One Of Man’s Greatest Privileges
by Noah A. Hackworth
One of the greatest privileges God has ever given to His people is prayer. It is the “connecting link” between heaven and earth. A faithful child of God, unless he is unconscious or too ill to think, will never go through a whole day without prayer whether it occurs at a set time (Acts 3:1), in public (1 Timothy 2:8) or in secret (Matthew 6:6); we must not forget to pray (1 Thessalonians 5:17). When Paul directed the Thessalonians to pray unceasingly he used the word adialeiptos which means without interruption, unceasingly, constantly. “The word was used of that which was continually and repeatedly done; e.g., the uninterrupted payment of hard taxes; the continual service or ministry of an official; a continual uninterrupted cough” (Reinecker & Rogers).
Unfortunately prayer has become the victim of a wide range of thought. There are many who believe that (1) anybody can pray; (2) there are no restrictions on prayer; (3) God hears the prayers of sinners as well as saints; (4) there is no precise verbiage used in prayer; (5) prayers may be offered to God the Father, God the Son or God the Holy Spirit. All five of these points are either partially or totally false.
One cannot be living in deliberate rebellion against God and expect his prayers to be heard (answered); there is no biblical evidence that God ever authorized a sinner to pray; verbiage is important because God is not a fellow human being, a good buddy to whom we can speak anyway we desire. We cannot come into the presence of God as though we were coming into the presence of a casual friend. God is holy, and when we approach Him we need to “put off thy shoes from off thy feet, for the place whereon thou standest is holy ground” (Exodus 3:5). The Almighty does not permit man to approach Him on his own terms (Jeremiah ).
In the New Testament a variety of words are used with reference to prayer. Proseuchomai is always used of prayer to God, and is—the most frequent word in this respect (Romans ; Ephesians ; Philippians 1:9; 1 Timothy 2:8; Hebrews ); dedomai means to ask or implore; to desire (Matthew. ; Acts ; 2 Corinthians ); erotao means to request or ask a question; eucharisteo means to give thanks (Matthew 26:27). Just as important as being familiar with the terms used with reference to prayer, is the need to know (1) what the Bible teaches about prayer; (2) that every Christian must learn what prayer is; (3) that every Christian must learn how to pray; (4) that prayer avails much in its working; (5) that prayers must be according to God’s will; (6) that prayer is related to keeping the commandments of the Lord; (7) that Christians are to pray without ceasing.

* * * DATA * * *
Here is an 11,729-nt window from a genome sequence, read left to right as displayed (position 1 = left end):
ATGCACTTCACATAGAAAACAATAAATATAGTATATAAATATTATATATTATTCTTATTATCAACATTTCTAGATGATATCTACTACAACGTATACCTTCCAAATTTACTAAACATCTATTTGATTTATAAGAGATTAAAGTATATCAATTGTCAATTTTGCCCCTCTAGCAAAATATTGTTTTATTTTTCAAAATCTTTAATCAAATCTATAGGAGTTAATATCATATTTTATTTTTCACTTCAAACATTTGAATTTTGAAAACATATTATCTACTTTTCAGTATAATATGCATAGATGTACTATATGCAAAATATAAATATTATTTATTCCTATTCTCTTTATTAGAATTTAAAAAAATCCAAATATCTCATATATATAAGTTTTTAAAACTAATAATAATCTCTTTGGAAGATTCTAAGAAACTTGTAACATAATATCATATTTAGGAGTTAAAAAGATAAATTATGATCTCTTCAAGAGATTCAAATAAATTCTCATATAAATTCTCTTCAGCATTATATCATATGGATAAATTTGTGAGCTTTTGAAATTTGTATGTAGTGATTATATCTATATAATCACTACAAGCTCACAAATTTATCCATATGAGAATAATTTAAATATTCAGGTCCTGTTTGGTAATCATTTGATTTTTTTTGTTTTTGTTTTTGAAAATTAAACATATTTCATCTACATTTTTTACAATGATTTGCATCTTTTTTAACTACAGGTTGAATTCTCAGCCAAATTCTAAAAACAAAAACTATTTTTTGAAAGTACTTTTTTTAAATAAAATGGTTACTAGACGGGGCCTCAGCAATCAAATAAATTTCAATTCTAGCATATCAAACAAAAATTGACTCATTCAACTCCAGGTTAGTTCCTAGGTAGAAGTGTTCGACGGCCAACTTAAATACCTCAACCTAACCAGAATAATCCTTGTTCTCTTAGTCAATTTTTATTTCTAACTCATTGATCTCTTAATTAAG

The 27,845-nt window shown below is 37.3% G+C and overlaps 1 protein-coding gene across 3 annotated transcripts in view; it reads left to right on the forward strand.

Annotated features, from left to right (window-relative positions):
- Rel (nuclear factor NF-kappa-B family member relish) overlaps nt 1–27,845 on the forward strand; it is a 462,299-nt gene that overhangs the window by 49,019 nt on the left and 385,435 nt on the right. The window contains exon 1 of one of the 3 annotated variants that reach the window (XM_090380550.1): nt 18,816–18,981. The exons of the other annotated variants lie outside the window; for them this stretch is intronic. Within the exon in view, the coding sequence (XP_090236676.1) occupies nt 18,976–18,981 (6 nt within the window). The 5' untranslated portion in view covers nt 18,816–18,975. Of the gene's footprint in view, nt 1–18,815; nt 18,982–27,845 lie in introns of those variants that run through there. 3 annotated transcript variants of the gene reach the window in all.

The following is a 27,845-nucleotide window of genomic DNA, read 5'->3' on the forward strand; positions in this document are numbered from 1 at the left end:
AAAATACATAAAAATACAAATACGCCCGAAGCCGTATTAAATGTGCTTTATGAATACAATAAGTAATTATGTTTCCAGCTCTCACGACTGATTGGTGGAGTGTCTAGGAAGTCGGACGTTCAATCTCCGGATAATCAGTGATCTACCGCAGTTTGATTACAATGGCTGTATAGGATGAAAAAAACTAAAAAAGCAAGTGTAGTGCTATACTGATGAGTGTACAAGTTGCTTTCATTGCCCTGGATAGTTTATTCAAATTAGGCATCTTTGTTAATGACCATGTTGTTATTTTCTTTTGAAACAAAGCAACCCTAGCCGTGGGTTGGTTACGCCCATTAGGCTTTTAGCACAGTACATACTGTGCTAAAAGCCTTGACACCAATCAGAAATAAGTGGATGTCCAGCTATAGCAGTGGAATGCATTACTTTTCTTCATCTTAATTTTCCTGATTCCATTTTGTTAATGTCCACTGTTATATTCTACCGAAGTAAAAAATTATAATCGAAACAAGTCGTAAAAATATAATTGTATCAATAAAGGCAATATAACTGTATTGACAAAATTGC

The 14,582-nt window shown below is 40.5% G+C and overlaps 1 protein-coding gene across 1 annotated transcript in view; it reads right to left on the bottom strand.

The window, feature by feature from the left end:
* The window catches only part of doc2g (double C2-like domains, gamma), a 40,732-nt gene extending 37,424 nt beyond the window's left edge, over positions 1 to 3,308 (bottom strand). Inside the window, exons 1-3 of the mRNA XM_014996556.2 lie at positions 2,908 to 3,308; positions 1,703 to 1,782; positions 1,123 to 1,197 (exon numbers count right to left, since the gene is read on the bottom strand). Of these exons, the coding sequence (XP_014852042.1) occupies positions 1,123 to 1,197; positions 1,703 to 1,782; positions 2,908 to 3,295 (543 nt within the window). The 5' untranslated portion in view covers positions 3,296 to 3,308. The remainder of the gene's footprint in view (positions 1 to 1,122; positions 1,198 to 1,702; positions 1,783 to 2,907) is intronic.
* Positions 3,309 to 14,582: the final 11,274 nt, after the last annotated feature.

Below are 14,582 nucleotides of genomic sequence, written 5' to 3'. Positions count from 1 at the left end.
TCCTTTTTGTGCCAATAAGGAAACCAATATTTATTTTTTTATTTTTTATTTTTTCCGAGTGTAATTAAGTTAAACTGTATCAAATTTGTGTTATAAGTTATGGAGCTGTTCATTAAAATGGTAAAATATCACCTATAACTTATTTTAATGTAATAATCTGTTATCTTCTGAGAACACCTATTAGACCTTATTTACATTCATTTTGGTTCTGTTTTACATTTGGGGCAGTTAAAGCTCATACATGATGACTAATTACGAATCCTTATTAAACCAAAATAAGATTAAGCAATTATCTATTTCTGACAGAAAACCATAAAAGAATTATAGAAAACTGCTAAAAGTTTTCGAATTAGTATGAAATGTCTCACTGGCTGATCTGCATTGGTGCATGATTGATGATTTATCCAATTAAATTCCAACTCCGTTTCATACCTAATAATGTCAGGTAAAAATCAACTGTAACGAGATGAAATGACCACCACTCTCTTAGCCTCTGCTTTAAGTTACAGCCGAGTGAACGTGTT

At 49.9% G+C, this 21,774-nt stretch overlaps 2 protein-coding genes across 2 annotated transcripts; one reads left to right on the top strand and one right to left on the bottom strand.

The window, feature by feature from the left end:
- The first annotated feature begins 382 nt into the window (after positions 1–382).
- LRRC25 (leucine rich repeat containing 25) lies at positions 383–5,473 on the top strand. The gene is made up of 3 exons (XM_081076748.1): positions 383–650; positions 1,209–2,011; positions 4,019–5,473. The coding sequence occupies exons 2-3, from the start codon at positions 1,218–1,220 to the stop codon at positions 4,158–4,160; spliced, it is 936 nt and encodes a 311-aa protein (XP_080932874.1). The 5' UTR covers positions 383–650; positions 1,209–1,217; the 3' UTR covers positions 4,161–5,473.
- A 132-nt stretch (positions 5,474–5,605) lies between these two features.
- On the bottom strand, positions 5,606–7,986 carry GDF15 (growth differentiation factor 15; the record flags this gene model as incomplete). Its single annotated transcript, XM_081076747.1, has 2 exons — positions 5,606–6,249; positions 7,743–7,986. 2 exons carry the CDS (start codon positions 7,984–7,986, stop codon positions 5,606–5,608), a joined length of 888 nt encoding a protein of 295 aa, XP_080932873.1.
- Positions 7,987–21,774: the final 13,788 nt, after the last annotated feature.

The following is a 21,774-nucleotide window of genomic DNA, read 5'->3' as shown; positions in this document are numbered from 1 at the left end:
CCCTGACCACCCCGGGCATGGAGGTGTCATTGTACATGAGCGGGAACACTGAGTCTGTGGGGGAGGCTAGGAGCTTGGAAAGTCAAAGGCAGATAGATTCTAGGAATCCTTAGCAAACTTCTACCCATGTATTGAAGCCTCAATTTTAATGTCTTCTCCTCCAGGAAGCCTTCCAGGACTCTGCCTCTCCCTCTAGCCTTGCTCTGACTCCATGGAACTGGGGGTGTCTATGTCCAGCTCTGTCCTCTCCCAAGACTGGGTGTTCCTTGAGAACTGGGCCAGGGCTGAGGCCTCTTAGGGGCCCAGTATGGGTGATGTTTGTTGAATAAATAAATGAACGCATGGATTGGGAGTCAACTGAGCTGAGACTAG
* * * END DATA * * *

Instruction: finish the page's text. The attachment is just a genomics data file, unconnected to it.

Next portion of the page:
Prayers are to be addressed to God, the Father (Colossians ). Jesus demonstrated this in His prayer in John 17. Observe the following expressions: “Father, the hour is come” (v.1); “And now, Father, glorify thou me (v.5); “Holy Father, keep them in thy name...” (v.11); “That they may all be one; even as thou, Father, art in me...” (v. 21); “O righteous Father, the world knew thee not, but I knew thee...”(v.25). Three times in Gethsemane Jesus said, “My Father” (Matthew 26:39-44); “...My Father, if it be possible...” (v.39); “...My Father, if this cannot pass away (v.42); “And he left them again, and went away, and prayed a third time, saying again the same words” (v. 44). There is no question that Jesus taught His followers to pray to the Father through Him. “If ye shall ask anything of the Father, He will give it you in my name” (John ). Coffman has said,
These words show that Jesus intended that his followers should pray, not to himself, but to the Father in Jesus’ name...ln all petitions to the Father, the name of Jesus Christ should be mentioned as the ground of the petitioner’s right to be heard...Ignoring or by-passing the name of the One Mediator between God and man is presumptuously sinful.
Since God has given us the privilege of coming with all boldness before the throne of His grace, we must take advantage of every opportunity to pray. The world has lost the right to pray, but the saints have not. What a privilege! What a blessing! Let every Christian exercise this right.